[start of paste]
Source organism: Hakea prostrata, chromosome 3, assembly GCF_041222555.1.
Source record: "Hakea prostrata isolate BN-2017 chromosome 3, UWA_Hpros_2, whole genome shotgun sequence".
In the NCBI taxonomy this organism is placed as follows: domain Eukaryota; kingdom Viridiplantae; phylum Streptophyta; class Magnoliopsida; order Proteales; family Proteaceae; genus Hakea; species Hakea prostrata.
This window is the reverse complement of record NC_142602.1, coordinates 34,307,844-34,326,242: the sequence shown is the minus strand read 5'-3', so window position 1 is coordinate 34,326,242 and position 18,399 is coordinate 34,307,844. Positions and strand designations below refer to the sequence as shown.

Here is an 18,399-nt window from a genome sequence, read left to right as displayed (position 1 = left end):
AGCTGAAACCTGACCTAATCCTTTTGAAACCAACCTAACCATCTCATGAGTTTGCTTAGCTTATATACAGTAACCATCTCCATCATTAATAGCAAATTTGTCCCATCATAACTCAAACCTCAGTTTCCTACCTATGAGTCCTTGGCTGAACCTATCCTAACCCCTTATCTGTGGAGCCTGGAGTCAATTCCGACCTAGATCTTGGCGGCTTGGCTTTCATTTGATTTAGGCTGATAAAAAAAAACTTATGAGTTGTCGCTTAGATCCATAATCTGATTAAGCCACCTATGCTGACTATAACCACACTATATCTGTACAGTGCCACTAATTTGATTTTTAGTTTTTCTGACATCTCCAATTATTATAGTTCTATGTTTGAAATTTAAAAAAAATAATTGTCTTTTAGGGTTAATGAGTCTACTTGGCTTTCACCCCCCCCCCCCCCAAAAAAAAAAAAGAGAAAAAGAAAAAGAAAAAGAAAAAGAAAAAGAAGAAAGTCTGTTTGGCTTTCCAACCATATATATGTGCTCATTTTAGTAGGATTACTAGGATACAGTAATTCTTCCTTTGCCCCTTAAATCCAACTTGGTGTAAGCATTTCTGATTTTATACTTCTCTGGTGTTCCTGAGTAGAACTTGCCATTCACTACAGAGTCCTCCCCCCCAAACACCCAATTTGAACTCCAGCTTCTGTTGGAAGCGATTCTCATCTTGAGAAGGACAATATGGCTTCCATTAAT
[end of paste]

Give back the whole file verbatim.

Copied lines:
Source organism: Hakea prostrata, chromosome 3, assembly GCF_041222555.1.
Source record: "Hakea prostrata isolate BN-2017 chromosome 3, UWA_Hpros_2, whole genome shotgun sequence".
In the NCBI taxonomy this organism is placed as follows: domain Eukaryota; kingdom Viridiplantae; phylum Streptophyta; class Magnoliopsida; order Proteales; family Proteaceae; genus Hakea; species Hakea prostrata.
This window is the reverse complement of record NC_142602.1, coordinates 34,307,844-34,326,242: the sequence shown is the minus strand read 5'-3', so window position 1 is coordinate 34,326,242 and position 18,399 is coordinate 34,307,844. Positions and strand designations below refer to the sequence as shown.

Here is an 18,399-nt window from a genome sequence, read left to right as displayed (position 1 = left end):
AGCTGAAACCTGACCTAATCCTTTTGAAACCAACCTAACCATCTCATGAGTTTGCTTAGCTTATATACAGTAACCATCTCCATCATTAATAGCAAATTTGTCCCATCATAACTCAAACCTCAGTTTCCTACCTATGAGTCCTTGGCTGAACCTATCCTAACCCCTTATCTGTGGAGCCTGGAGTCAATTCCGACCTAGATCTTGGCGGCTTGGCTTTCATTTGATTTAGGCTGATAAAAAAAAACTTATGAGTTGTCGCTTAGATCCATAATCTGATTAAGCCACCTATGCTGACTATAACCACACTATATCTGTACAGTGCCACTAATTTGATTTTTAGTTTTTCTGACATCTCCAATTATTATAGTTCTATGTTTGAAATTTAAAAAAAATAATTGTCTTTTAGGGTTAATGAGTCTACTTGGCTTTCACCCCCCCCCCCCCCAAAAAAAAAAAAGAGAAAAAGAAAAAGAAAAAGAAAAAGAAAAAGAAGAAAGTCTGTTTGGCTTTCCAACCATATATATGTGCTCATTTTAGTAGGATTACTAGGATACAGTAATTCTTCCTTTGCCCCTTAAATCCAACTTGGTGTAAGCATTTCTGATTTTATACTTCTCTGGTGTTCCTGAGTAGAACTTGCCATTCACTACAGAGTCCTCCCCCCCAAACACCCAATTTGAACTCCAGCTTCTGTTGGAAGCGATTCTCATCTTGAGAAGGACAATATGGCTTCCATTAAT